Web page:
In FIG. 2, there is illustrated a means of texturizing heat-sealing surfaces according to the present invention. As shown, a sheet of release paper is inserted in a polyethylene terephthalate envelope 22 inbetween the top and bottom films I2 and 16 of the envelope. The films 12 and 16 have heat-sealing surfaces 10 and 14, respectively, which are both in contact with the release paper 20, one on each side. After the release paper 20 has been inserted in the envelope 22 inbetween films l2 and 16, a sufficient amount of pressure is applied to the assembly of materials to impress the texture of the release paper 20 into the adhesive surfaces 10, 14 of the respective films 12, 16. The pressure may be applied by any suitable means, for example, by passing the assembly of materials inbetween pressure rollers (not shown).
Heat may be applied to the assembly of materials in combination with the pressure, such as in the laminating device in which the identification card is to be laminated to the films. After the assembly has been processed, the release paper 20 is removed from the envelope 22. As a result of such treatment, the adhesive surfaces 10 and 14 are texturized. That is, by the application of pressure alone or in combination with heat to the assembly of films 12, 16 and release paper 20, the texture of the heat-sealing surfaces 10 and 14 has been changed to correspond to the texture of the release paper 20.
The release paper that may be used according to the present invention is that paper made available as 35- pound Sheets Silicone-Treated Premium Release Paper, by Brown Company of Kalamazoo, Mich.
The texture impressed on and into the heat-sealing surfaces is illustrated in FIG. 3 with respect to film 12 and surface 10. As can be seen, in comparison with that shown in FIG. 1, instead of having spots or blots of adhesive at random, the adhesive surface 10 has a pattern of pathways 26 formed and impressed therein. With this arrangement, it can be seen that any air that may be in these pathways 26 in between the insert and laminating film will not be entrapped into large bubbles or spread out over a larger area upon the application of pressure by a laminating device. Instead, the air present will be dispersed and even removed by way of these pathways 26 formed in the heat-sealing surfaces of the film.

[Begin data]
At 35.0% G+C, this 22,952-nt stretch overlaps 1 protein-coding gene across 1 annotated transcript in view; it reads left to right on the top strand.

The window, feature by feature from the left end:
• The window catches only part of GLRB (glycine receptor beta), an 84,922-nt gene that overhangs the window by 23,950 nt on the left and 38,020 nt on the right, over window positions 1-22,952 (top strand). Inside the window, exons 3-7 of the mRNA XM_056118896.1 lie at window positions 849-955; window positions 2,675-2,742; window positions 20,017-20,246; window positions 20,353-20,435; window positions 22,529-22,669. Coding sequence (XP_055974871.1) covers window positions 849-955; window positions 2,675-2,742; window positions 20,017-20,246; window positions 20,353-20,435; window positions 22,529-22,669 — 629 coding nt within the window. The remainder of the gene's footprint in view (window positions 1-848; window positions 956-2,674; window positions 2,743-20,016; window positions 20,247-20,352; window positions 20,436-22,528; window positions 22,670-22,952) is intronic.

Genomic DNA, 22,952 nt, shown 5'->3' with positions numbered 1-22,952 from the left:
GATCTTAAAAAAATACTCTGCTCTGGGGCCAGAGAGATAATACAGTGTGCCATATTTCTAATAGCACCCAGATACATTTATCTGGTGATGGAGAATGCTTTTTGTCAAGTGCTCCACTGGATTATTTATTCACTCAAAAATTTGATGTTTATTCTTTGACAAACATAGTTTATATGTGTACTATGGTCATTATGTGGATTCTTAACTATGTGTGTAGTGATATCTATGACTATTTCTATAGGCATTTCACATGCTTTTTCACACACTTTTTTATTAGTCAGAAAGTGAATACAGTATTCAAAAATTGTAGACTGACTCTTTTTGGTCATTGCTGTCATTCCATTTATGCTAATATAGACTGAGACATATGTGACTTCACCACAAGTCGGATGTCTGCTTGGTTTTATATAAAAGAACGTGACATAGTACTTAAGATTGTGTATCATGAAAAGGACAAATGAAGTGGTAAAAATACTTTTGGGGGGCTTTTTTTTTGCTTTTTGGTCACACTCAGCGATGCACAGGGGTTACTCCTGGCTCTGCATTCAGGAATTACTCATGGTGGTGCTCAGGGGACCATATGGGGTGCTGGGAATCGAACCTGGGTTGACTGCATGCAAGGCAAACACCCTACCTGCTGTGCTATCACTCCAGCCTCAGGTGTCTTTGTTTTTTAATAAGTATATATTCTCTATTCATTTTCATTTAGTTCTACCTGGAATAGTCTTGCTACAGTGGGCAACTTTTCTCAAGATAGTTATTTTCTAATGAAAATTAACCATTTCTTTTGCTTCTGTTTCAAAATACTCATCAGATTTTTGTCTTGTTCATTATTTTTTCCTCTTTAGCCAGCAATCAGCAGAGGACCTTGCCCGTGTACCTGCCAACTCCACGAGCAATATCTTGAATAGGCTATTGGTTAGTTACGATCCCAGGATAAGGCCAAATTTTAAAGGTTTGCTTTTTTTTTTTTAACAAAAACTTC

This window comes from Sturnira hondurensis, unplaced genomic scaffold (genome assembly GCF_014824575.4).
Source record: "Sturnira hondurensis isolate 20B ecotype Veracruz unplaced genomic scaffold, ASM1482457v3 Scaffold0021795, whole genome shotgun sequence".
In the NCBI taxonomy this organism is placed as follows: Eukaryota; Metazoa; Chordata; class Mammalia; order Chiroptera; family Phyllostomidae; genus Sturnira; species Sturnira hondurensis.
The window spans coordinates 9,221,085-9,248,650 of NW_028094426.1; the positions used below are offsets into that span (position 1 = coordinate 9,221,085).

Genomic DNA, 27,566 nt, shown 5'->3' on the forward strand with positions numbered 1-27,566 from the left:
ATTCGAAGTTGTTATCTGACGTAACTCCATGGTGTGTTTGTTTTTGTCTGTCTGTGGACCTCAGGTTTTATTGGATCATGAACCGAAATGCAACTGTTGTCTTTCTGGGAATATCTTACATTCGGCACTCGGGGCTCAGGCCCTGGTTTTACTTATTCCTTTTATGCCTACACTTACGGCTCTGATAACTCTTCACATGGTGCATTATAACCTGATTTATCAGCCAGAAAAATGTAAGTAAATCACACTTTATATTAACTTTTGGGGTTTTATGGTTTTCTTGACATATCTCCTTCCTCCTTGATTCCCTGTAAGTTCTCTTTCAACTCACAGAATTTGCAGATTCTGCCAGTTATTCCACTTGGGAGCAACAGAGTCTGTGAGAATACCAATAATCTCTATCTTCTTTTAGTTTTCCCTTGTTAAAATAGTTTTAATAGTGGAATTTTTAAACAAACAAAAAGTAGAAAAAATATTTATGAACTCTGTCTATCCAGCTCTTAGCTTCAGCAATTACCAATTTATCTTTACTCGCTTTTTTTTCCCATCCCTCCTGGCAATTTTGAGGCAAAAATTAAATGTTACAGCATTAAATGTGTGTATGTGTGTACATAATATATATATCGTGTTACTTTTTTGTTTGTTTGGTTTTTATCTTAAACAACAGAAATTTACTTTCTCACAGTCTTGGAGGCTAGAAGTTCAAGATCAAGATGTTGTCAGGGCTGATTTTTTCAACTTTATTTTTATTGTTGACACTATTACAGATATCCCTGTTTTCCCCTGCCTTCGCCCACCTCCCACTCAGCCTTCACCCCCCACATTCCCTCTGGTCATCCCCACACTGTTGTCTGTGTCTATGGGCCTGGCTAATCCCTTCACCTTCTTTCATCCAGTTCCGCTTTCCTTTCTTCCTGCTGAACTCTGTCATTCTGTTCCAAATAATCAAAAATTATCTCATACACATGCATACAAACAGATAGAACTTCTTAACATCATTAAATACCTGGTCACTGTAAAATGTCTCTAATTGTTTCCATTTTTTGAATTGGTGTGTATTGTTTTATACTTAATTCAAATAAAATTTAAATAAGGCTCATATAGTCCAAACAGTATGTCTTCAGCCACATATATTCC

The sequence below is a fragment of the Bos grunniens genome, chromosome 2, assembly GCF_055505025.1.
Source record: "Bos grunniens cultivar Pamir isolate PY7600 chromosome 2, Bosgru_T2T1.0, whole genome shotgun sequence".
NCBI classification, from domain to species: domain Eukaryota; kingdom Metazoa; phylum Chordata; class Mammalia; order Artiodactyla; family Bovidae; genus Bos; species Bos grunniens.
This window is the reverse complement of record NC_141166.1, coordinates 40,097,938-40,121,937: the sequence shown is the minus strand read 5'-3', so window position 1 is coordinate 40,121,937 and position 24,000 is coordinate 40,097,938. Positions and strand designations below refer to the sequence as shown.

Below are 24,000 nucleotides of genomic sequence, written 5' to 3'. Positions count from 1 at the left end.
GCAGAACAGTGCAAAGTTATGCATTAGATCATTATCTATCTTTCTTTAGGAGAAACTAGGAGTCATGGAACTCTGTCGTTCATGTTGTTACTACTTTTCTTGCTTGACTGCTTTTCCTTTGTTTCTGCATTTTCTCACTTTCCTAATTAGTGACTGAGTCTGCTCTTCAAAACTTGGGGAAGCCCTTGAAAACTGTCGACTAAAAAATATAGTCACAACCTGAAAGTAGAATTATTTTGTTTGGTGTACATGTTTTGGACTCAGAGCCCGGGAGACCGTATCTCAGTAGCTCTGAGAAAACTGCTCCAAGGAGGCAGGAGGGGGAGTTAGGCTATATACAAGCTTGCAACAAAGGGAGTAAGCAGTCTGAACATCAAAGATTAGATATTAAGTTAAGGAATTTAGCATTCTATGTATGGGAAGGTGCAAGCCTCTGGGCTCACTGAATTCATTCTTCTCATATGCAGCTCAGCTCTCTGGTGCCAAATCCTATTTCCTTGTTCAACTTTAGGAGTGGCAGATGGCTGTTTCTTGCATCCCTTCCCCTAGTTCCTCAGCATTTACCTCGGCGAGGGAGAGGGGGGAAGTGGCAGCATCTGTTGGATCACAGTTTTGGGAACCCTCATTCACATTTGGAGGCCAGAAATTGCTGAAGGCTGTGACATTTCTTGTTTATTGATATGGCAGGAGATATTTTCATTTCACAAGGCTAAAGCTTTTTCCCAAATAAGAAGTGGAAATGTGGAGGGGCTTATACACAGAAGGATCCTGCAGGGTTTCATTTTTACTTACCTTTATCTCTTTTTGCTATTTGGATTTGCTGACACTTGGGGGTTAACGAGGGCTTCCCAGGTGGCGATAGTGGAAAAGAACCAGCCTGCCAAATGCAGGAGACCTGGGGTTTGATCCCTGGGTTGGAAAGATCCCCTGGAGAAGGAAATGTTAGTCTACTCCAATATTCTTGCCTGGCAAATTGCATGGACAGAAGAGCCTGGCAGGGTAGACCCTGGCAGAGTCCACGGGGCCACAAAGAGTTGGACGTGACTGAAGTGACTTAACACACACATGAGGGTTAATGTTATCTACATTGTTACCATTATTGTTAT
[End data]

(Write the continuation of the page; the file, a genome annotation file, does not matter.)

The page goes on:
Subsequent to the removal of the release paper 20 from the envelope 22, an identification card and/or photograph may be inserted in the envelope and in between the two films 12 and 16. Then heat and pressure is applied, in a sufficient amount, to the assembly of films l2, l6 and card whereby the films are laminated, respectively, to opposite sides of the card and/or photograph. The lamination of the identification card can be performed with a small laminator such as MINI-LAM MODEL No. 252 of General Binding Corporation, of Northbrook, Ill.
The resulting laminated card 28 as illustrated in FIG. 4, is substantially free of any bubbles formed on the identification card and/or photograph. The resulting laminate is a monolithic card comprised of two polyethylene terephthalate films each ofwhich has a texturized adhesive surface and is laminated to an opposite side of an insert or identification card 30 having a photograph 32 inserted therein, and personal identifying indicia 34 printed on its surface.
The bubbles, if any, that may be formed in the laminate are so small and diversely distributed that they cannot be seen by the naked eye and can only be seen under a high powered magnification. Accordingly, the esthetic characteristics of the resulting identification card, as well as the more important identifying information of the card is not effected nor altered to be inaccurate or incomplete, and the card is very suitable for commercial and legal use.